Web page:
A break-the-mold pope, the first ever from his part of the world, is preparing for a keenly anticipated visit to the United States. He comes amid perceptions that he may not be fully sold on America, and America may not be fully sold on him.

He’s got astronomic approval ratings and is a media icon, but there are also unmistakable signals that he sees the United States as part of the problem as much as the solution. Many of the pope’s leading critics are Americans, inside and outside the Church, and his friends have warned him he may be in for a bumpy ride.

That could easily describe the run-up to Pope Francis’ Sept. 22-27 visit to Washington, New York, and Philadelphia, given the Latin American pontiff’s sharp anti-capitalist rhetoric and his clear preference for the peripheries of the world as opposed to its perceived centers.

Instead, however, it precisely captures the lay of the land ahead of St. John Paul II’s August 1993 trip to Denver for World Youth Day. Despite predictions of disaster, that 1993 outing exceeded expectations and had a lasting impact, giving the Polish pope and his Vatican team a more favorable impression of the United States.

“One can date a shift in Vatican attitudes from that moment,” said Cardinal James Francis Stafford, who was John Paul’s host in Denver in 1993, in an interview a decade ago.

Today, it’s fair to wonder if Francis’ outing will have a similar salutary effect. At stake is not simply his personal attitude, but the overall relationship between the US and Rome, which, for better or worse, has considerable geopolitical and cultural import.

Naturally, there are differences between then and now.

For one thing, by 1993 John Paul II had already visited the United States four times (though two were fueling stops in Alaska while on his way someplace else.) The vibe had been massively positive, in part because John Paul and the Americans saw themselves as allies in the struggle against Communism.

Yet ahead of the Denver trip, John Paul II had developed a warier perspective, closer to what Francis may be feeling today, mostly because it was his first US visit after the fall of the Berlin Wall.

After 1989, John Paul’s focus turned to what a post-Cold War world ought to look like, and on that front, it was less clear to him that America was a natural partner.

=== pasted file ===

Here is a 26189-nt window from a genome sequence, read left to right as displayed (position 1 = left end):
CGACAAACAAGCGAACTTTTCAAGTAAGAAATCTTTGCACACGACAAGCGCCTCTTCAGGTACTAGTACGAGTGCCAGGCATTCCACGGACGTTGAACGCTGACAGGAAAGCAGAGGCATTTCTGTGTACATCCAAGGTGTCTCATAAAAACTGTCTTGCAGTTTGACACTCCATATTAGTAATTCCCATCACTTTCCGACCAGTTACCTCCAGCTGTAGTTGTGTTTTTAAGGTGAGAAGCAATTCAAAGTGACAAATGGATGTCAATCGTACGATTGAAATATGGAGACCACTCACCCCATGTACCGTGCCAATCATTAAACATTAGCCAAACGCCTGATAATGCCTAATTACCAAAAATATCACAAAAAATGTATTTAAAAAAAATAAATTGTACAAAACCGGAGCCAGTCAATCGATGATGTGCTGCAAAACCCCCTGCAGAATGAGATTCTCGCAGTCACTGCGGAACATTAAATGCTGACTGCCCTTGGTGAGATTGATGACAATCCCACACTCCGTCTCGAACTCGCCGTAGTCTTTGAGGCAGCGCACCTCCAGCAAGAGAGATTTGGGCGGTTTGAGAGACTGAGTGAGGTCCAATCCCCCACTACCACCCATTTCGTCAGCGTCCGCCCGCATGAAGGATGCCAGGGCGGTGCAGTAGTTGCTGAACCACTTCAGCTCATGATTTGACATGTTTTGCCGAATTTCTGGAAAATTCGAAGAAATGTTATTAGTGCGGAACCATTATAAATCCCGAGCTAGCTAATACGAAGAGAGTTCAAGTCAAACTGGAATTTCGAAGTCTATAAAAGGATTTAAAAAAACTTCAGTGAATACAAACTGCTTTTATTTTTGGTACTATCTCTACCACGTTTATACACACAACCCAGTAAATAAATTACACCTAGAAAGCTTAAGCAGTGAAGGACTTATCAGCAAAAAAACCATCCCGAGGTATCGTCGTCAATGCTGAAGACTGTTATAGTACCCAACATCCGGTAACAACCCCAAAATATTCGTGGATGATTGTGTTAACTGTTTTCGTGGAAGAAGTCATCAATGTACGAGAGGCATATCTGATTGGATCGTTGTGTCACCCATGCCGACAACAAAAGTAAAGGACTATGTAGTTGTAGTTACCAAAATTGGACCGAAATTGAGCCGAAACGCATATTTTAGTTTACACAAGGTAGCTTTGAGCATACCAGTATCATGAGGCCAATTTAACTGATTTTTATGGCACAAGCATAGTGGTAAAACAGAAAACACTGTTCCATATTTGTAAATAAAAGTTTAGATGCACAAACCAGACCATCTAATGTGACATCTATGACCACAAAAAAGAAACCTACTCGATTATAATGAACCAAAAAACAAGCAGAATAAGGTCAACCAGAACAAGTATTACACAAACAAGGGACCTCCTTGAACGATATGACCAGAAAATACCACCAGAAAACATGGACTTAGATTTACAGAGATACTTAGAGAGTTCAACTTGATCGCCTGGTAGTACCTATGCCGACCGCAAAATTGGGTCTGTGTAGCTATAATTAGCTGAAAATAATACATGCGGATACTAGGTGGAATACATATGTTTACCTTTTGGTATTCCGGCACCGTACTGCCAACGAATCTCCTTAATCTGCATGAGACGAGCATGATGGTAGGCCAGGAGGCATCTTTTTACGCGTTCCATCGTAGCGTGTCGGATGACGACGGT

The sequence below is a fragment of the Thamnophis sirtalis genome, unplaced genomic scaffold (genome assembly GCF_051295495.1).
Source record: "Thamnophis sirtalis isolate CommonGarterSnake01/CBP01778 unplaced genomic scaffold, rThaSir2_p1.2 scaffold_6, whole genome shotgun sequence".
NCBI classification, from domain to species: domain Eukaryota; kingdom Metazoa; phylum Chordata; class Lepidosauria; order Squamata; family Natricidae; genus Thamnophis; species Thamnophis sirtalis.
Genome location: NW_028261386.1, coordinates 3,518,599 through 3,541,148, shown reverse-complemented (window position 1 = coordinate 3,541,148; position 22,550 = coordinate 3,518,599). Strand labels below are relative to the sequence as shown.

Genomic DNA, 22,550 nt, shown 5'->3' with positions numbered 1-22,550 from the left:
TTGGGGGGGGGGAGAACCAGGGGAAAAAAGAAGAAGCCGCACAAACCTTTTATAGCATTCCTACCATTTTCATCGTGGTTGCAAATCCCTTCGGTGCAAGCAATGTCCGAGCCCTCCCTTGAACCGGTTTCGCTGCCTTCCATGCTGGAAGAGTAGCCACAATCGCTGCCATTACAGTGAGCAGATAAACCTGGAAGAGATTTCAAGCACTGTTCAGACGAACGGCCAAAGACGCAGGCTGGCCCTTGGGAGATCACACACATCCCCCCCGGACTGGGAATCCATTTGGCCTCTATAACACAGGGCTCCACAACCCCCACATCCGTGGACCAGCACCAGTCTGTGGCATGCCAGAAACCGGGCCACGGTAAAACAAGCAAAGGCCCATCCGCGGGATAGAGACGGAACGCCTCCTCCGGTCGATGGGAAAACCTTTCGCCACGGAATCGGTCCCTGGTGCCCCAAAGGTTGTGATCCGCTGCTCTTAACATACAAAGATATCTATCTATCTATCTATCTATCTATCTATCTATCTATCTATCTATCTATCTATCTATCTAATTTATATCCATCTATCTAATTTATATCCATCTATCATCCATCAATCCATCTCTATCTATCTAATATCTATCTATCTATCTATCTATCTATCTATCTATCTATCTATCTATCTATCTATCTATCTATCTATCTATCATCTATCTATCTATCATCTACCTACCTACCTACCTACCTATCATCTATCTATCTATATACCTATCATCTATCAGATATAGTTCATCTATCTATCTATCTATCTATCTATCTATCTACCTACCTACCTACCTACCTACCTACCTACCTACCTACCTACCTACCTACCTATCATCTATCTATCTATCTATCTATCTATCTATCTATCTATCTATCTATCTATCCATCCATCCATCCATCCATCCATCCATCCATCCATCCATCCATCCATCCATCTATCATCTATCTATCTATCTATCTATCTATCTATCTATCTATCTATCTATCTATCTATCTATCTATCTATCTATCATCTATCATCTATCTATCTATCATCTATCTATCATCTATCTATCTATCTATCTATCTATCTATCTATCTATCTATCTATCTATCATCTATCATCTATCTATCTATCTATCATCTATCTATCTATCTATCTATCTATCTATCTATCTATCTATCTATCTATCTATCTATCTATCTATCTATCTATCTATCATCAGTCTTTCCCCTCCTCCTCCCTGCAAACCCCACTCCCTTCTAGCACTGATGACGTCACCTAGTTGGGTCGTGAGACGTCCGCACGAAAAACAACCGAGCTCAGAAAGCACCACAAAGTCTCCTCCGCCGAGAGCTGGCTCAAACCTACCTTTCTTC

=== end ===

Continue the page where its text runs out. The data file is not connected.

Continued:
For one thing, John Paul was every bit as skeptical about reliance on the free market alone as Francis. Moreover, he was alarmed about what he saw as a spreading “culture of death,” at a time when leading American Catholic theologians were pushing the envelope on contraception, abortion, and gay rights, and the new Clinton administration was steering the US toward support for global population control.

Beyond that, Roman mandarins were leery of staging a World Youth Day in the American West, since the US is not a Catholic culture and has no real tradition of pilgrimage. They framed the Rocky Mountain region as an exotic blend of Bible-thumping Protestants and rugged individualists who would either be hostile to the pope, or, worse still, indifferent.

As it turns out, however, Denver was a runaway triumph.

The 500,000 youth from across the country who showed up to cheer the pope’s every move were wildly enthusiastic. The city rolled out the red carpet, and American media coverage was both extensive and overwhelmingly positive.

John Paul’s magic with crowds on that trip occasioned Bill Clinton’s famous tribute: “I sure as hell would hate to be running against him for mayor.”

American bishops said later that they were welcomed with greater fondness in Rome, and John Paul’s team was more inclined to see US Catholics as partners. Domestically, the trip put youth ministry on the map in America and helped inspire an entire generation of “John Paul II” priests and bishops.

Will Francis’ visit produce a similar “Era of Good Feelings”? While many factors will come into play, a key element may be which face of the United States the pope encounters.

If Francis sees the worst of America — our polarized politics, our sometimes savage media culture, our occasional myopia about the challenges facing the rest of the world — the experience could leave him cold.

On the other hand, if Francis sees us at our best — our deep religiosity despite decades of secularization, our generosity, our dynamism and creativity, and so on — then he may come away more positively inclined.

For American Catholics, there’s an obvious incentive to put their best foot forward. Not only do Catholics in any nation want the pope to like their Church, but a favorable climate in the Vatican makes it easier to move the ball on US Catholic priorities.

You don’t have to be Catholic, however, to grasp what’s on the line.

The United States is still the world’s most important “hard power,” and the Vatican, for all its ups and downs, remains the most important “soft power.” It’s the only major world religion with its own diplomatic corps, and the pope — any pope — enjoys a unique bully pulpit. Just ask former Soviet apparatchiks, for instance, what can happen when these two forces are in alignment.

It’s thus in everyone’s interest that these two players be on good speaking terms. Francis recently vowed to study American criticism of his anti-capitalism rhetoric, and it will be far easier to pursue that dialogue if he sees Americans as friends.

To put the point differently, most pre-trip coverage so far has focused on how Pope Francis will play in the States. Perhaps an equally important question, however, is how the States will play with Francis.